8 lenses of service transformation
Author: David Ayre
- Service Organisational design and change
- Sector Central government
- Date 08 December 2020
By thinking about the specific parts of a system or service, and how they relate to one another, we can begin to understand the interactions between them and identify opportunities for change.
Transformation is hard. It’s a big deal, with pressure to get things done right and done quickly. There’s a lot happening, and when you can’t see the edges of your work it’s hard to know where to start (and stop).
Change programmes and the people they involve can get lost in ‘the system’; drawn into big, cross-cutting issues.
It can help to break down these big, overwhelming challenges into smaller parts with achievable goals. Specificity isn’t the enemy of vision or strategy. By thinking about the specific parts of a system or service, and how they relate to one another, we can begin to understand the interactions between them and identify opportunities for change.
Start small, think big
At TPXimpact, we’ve been using these lenses for service transformation to help organisations work through the challenges of breaking down transformation into smaller parts. Each lens is an area of focus that staff have agency over, allowing us to examine where problems and change opportunities are. When added together, they are the parts that make up a whole system.
These lenses support us in our mantra of ‘start small, think big’, because it’s easier to think about change to content or a change to policy, rather than immediately conceptualising what total change in all areas of a service might look like.
For example, while a change to content alone won’t solve system level issues, it will begin a process of change that shifts practice and perception in other areas. It can be the first step toward the ever elusive momentum.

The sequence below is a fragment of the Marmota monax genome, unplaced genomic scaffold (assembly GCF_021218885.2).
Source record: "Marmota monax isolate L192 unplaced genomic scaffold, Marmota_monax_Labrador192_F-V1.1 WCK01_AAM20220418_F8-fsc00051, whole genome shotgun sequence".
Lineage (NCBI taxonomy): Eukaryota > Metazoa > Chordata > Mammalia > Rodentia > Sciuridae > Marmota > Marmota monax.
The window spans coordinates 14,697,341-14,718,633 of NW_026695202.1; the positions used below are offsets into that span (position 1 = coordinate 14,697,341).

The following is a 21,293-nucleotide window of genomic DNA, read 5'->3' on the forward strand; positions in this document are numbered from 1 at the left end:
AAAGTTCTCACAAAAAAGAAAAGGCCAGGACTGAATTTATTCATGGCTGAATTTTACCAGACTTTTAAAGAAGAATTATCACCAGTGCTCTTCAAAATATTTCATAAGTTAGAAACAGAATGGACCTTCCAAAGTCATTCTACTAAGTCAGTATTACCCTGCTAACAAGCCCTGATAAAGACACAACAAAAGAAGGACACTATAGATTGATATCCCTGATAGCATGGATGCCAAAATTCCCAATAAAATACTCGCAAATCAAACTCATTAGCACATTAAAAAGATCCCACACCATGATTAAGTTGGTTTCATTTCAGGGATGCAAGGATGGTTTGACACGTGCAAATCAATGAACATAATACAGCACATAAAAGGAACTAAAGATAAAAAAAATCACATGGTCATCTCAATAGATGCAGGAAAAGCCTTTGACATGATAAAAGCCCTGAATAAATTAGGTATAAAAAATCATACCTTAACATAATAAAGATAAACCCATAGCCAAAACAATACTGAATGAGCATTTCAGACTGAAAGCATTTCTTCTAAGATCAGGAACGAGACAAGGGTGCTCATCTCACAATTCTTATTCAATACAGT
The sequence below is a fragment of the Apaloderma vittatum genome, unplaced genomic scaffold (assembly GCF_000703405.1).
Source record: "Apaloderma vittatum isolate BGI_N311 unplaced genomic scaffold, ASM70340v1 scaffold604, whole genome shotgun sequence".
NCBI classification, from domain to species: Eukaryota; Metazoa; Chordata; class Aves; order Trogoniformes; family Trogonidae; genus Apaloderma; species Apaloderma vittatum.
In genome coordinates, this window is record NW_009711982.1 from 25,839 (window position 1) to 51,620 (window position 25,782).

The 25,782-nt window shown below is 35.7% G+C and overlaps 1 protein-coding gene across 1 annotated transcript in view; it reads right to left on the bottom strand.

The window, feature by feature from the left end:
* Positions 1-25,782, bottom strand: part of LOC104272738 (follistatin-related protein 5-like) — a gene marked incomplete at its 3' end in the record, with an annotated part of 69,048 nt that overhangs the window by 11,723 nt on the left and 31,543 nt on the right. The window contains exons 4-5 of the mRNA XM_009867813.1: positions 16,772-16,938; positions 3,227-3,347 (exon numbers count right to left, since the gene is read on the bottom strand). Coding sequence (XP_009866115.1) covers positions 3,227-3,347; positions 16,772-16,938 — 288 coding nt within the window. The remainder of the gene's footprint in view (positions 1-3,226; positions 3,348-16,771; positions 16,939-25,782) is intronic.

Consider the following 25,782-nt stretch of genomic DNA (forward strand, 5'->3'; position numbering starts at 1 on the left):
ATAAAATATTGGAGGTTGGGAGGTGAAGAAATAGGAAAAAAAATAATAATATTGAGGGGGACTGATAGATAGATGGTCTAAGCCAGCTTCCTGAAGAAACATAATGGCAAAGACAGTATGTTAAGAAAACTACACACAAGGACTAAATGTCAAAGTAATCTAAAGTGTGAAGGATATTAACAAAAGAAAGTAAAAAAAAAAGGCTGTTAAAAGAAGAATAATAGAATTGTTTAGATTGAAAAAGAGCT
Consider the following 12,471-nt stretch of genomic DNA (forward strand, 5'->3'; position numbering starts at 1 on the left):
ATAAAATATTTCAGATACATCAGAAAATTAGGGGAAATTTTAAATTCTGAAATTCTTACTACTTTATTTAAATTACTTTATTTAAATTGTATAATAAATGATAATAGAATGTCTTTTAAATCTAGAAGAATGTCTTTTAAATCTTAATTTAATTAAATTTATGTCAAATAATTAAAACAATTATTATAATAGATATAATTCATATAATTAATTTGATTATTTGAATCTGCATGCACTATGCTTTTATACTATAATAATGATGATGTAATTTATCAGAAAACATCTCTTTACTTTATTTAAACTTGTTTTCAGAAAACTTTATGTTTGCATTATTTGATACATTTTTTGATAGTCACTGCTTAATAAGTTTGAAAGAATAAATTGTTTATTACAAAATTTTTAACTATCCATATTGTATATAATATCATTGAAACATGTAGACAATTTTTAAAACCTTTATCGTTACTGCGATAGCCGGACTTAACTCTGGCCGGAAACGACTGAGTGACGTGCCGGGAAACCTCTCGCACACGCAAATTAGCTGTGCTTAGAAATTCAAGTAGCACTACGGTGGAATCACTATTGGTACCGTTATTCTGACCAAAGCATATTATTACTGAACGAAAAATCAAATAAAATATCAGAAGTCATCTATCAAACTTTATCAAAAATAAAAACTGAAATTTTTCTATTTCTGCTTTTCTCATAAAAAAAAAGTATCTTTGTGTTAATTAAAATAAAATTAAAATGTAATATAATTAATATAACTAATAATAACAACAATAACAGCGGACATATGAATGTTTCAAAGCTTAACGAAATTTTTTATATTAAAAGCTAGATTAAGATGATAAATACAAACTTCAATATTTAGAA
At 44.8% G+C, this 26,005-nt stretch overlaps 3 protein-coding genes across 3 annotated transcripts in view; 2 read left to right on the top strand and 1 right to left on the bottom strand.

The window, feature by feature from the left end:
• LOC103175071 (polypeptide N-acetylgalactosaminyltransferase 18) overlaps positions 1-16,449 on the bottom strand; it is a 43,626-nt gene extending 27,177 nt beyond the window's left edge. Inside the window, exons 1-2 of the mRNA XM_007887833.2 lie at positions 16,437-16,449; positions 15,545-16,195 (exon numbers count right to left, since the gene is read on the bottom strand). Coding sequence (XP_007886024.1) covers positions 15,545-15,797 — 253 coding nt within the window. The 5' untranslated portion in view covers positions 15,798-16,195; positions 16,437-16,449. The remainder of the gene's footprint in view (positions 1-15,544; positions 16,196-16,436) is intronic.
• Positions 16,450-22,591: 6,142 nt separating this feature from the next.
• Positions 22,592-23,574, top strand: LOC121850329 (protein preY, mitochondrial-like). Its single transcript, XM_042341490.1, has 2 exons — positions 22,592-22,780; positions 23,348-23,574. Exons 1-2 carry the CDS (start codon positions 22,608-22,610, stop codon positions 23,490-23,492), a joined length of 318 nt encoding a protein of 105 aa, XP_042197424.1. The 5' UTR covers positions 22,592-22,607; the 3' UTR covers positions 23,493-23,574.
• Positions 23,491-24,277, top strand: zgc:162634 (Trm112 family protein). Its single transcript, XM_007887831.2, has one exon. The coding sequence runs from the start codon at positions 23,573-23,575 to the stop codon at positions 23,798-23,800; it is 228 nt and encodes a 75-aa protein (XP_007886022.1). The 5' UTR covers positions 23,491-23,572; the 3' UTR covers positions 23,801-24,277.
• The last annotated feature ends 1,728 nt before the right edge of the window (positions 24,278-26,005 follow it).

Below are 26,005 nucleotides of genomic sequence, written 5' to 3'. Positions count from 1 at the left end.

Putting it into practice
I followed this approach when leading a review of adult services with North East Lincolnshire Council. Together, we focused on how the council can provide better, cheaper services that improve the experiences of residents. Throughout the project, how TPXimpact approach change was a recurring topic of conversation. These eight lenses for service transformation proved instrumental in answering this question.
On many occasions, I was lucky to have large groups of willing and determined senior leaders in the room, ready to make change happen. This presented me with the interesting challenge of tempering the desire to try and solve everything at once.
Examples of focusing on different areas for change
By focusing on specific challenges, starting small and thinking big, we were able to test assumptions and build a platform for long-term change.
Skills and ways of working
It’s one of our core beliefs at TPXimpact that we not only make change happen, but we make it happen in a sustainable way that supports people delivering better services. Throughout this project, we focused on supporting the team in North East Lincolnshire to build the skills needed to continue to solve big challenges, long after TPXimpact has left.